Dr. Chauncey W. Crandall, M.D. ischief of the Cardiac Transplant Program at the world-renowned Palm Beach Cardiovascular Clinic in Palm Beach Gardens, Fla.. He practices interventional, vascular, and transplant cardiology. Dr. Crandall received his post-graduate training at Yale University School of Medicine, where he also completed three years of research in the Cardiovascular Surgery Division. Dr. Crandall regularly lectures nationally and internationally on preventive cardiology, cardiology healthcare of the elderly, healing, interventional cardiology, and heart transplants. Known as the “Christian physician,” Dr. Crandall has been heralded for his values and message of hope to all his heart patients. Dr. Crandall is author of Dr. Crandall’s Heart Health Report newsletter.

Dr. Chauncey W. Crandall, M.D.

Old Hearts Need Exercise

Wednesday, 31 Jul 2013 10:04 AM

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When it comes to exercise, the myth I hear most often from patients is that old hearts need rest. But, in fact, the opposite is true: The older you are, the more your body needs — and craves — exercise.

The idea that rest was good for the heart went out of mode decades ago. Today, even heart patients are told to get out of bed and start moving as soon as possible, and with good reason. Simply put: Your body is designed to move.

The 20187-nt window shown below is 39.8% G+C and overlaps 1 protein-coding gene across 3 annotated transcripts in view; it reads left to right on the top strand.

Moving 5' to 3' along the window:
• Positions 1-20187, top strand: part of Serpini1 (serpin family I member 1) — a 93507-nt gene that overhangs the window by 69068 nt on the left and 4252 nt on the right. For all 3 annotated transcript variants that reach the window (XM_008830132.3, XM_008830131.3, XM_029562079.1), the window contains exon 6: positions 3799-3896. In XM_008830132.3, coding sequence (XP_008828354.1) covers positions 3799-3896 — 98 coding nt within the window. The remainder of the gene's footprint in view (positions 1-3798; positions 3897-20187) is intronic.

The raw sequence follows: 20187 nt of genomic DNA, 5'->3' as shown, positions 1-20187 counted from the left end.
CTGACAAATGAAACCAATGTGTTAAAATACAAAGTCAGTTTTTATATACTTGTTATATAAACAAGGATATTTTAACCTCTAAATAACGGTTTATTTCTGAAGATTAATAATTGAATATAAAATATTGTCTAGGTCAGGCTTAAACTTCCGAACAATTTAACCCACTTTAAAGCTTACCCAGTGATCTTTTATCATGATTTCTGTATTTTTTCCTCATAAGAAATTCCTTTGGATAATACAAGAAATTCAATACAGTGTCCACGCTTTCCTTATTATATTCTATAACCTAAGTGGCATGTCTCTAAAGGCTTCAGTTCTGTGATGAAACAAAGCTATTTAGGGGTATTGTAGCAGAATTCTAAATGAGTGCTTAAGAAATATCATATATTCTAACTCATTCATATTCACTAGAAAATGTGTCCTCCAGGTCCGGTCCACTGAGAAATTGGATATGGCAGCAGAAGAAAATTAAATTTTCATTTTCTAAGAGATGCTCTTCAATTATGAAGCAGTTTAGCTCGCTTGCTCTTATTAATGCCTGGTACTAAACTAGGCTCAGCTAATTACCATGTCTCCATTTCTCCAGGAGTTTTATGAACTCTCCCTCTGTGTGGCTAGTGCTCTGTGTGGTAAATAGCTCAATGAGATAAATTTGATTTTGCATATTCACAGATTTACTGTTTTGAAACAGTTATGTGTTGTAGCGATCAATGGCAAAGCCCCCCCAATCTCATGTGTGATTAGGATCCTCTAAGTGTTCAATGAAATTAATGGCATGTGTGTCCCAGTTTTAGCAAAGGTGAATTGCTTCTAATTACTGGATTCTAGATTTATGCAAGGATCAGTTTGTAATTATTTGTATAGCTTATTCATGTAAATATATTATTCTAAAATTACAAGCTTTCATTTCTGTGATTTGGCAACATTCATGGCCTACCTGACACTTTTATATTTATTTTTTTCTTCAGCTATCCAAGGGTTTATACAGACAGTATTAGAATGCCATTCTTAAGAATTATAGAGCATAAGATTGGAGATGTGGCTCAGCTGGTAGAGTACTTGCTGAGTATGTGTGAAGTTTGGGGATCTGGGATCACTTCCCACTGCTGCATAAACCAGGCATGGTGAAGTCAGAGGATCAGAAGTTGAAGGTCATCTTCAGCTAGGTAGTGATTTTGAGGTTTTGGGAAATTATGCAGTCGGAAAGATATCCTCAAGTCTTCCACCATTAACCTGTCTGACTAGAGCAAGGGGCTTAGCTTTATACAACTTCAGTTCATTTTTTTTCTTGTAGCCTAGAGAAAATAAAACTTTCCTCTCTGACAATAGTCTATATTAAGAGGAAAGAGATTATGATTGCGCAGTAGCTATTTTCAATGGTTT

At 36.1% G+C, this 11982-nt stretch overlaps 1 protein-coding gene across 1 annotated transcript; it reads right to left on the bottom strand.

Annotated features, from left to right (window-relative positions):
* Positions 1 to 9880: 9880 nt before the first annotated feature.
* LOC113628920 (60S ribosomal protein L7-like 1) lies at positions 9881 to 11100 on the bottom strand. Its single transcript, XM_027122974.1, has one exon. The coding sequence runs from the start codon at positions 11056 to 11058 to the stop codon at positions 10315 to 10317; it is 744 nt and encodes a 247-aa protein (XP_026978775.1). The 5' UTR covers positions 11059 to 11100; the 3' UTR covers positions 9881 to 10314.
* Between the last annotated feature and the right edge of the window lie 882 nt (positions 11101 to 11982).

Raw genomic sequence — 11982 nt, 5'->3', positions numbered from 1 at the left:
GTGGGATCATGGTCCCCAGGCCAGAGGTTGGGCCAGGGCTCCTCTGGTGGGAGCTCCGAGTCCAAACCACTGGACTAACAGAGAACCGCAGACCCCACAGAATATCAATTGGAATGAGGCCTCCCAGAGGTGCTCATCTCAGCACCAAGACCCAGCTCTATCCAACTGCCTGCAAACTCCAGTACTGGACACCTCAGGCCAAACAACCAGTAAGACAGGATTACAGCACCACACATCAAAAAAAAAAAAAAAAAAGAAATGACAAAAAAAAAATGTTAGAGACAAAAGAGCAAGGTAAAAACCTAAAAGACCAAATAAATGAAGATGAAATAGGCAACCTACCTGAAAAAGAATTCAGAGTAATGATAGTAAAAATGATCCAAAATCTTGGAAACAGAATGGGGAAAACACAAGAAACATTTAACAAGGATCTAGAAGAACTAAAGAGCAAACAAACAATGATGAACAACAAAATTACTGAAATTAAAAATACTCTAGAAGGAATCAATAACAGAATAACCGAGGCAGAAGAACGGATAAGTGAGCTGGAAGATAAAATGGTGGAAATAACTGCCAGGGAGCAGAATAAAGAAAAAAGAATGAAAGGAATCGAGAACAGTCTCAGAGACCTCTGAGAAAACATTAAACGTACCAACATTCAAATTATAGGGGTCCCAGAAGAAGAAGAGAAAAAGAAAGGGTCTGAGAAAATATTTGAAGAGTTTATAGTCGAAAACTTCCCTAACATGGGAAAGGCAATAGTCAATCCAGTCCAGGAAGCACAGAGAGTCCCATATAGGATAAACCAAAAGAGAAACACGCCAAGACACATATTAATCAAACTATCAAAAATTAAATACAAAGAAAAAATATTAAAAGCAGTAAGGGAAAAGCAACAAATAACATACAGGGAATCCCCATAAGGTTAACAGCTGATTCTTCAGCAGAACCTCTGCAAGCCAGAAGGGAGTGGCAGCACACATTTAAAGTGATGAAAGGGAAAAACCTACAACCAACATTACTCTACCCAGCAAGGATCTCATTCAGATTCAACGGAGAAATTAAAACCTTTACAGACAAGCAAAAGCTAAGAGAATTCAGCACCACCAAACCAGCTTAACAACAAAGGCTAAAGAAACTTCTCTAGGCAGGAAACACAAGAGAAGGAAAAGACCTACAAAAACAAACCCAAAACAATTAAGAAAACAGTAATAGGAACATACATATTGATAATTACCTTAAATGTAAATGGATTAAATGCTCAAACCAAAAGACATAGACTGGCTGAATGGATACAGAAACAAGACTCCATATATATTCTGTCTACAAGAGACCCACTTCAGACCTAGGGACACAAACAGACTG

For instance, a 2012 study that surveyed 220,000 adults found that those who sat for more than eight hours a day had a 15 percent greater risk of dying within three years than those who sat fewer than four hours a day. And the results increased the longer the sitting period. In fact, this study showed that people who sat for 11 hours a day had a 40
percent higher risk of dying.

That certainly isn’t the first study to point out this problem. Research over the past several years finds that prolonged periods of inactivity, whether it’s sitting in front of the TV or at your desk in front of the computer, is also correlated with increased risk for every type of cardiovascular risk factor, including high blood pressure, high cholesterol and triglycerides, diabetes, and metabolic syndrome (a combination of these conditions). Prolonged inactivity is also linked with depression, cancer, and possibly even Alzheimer’s
disease.

Recently, researchers presented a study on exercise to the American Society of Hypertension 2013 Scientific Sessions. They looked at the idea that exercise could play a key role in preventing age-related decline.

They examined the benefits of exercise in 2,077 men over the age of 70 with high blood pressure. The researchers used METs, a measure of energy expended during peak workload, to classify the participants in terms of fitness.

In the study, 685 subjects were classified as having low levels of aerobic fitness; 786 had
moderate levels; and 606 had high levels. The researchers found that for every 1-MET increase in exercise capacity, the risk of all-cause mortality fell by 8 percent.

In fact overall, mortality was 15 percent lower in those 70-and-older men with moderate levels of aerobic fitness, and 37 percent lower in the most fit. The oldest participant in this study was 93 years old! The point here is that you have to maintain a certain level of fitness, no matter what your age, or your body begins to decline.

“We know this from broken limbs and from astronauts returning from space — if you don’t use it, you’re going to lose it,” said the lead researcher, Dr. Peter Kokkinos, in an interview about the study.

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